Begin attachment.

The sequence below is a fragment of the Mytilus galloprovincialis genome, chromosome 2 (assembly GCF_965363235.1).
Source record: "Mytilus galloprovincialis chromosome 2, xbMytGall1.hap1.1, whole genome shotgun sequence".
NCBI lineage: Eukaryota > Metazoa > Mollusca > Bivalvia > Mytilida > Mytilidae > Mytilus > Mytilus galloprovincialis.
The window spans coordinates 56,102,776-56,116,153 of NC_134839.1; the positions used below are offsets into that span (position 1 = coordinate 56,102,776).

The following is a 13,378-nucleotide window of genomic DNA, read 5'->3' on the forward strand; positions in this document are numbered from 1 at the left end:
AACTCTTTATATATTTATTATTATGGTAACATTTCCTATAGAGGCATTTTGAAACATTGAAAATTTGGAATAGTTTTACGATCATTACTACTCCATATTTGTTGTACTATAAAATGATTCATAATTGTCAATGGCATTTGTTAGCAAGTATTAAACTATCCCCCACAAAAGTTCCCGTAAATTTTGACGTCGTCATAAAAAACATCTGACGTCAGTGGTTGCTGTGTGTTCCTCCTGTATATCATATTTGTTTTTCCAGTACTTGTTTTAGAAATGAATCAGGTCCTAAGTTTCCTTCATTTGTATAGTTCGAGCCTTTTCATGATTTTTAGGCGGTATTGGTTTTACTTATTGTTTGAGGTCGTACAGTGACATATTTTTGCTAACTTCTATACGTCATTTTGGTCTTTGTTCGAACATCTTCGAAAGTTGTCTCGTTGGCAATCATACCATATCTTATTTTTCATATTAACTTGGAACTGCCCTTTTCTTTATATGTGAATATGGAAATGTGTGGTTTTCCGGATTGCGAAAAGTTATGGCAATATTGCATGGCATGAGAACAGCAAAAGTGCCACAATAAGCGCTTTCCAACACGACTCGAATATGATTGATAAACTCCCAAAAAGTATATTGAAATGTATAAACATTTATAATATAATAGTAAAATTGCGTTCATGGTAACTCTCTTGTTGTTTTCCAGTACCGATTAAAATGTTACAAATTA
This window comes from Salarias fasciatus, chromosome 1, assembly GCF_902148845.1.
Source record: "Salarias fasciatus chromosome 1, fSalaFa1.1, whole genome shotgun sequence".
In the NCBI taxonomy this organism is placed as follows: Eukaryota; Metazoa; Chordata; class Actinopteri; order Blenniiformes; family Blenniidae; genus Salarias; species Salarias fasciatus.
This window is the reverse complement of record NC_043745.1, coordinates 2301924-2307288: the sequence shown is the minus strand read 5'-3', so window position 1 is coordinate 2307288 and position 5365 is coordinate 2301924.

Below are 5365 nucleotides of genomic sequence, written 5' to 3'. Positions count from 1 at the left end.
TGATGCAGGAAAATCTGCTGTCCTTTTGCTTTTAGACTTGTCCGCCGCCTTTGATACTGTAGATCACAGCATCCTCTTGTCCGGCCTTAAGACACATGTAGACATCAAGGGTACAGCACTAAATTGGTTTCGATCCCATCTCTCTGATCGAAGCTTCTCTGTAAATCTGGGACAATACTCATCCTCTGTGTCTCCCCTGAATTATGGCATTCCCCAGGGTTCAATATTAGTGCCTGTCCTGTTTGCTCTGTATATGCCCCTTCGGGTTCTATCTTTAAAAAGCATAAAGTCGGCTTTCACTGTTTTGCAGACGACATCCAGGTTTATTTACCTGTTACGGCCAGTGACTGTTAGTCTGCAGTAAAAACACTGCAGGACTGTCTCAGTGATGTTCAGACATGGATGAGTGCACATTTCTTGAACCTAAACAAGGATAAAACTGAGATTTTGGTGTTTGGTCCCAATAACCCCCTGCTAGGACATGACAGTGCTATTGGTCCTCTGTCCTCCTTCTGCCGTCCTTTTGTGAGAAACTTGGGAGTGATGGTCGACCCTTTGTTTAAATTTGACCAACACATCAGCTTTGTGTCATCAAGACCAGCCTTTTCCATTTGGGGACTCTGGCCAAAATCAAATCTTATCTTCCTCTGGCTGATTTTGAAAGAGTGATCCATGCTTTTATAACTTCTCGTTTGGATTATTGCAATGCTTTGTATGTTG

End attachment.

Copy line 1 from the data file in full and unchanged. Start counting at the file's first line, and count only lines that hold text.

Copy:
The sequence below is a fragment of the Mytilus galloprovincialis genome, chromosome 2 (assembly GCF_965363235.1).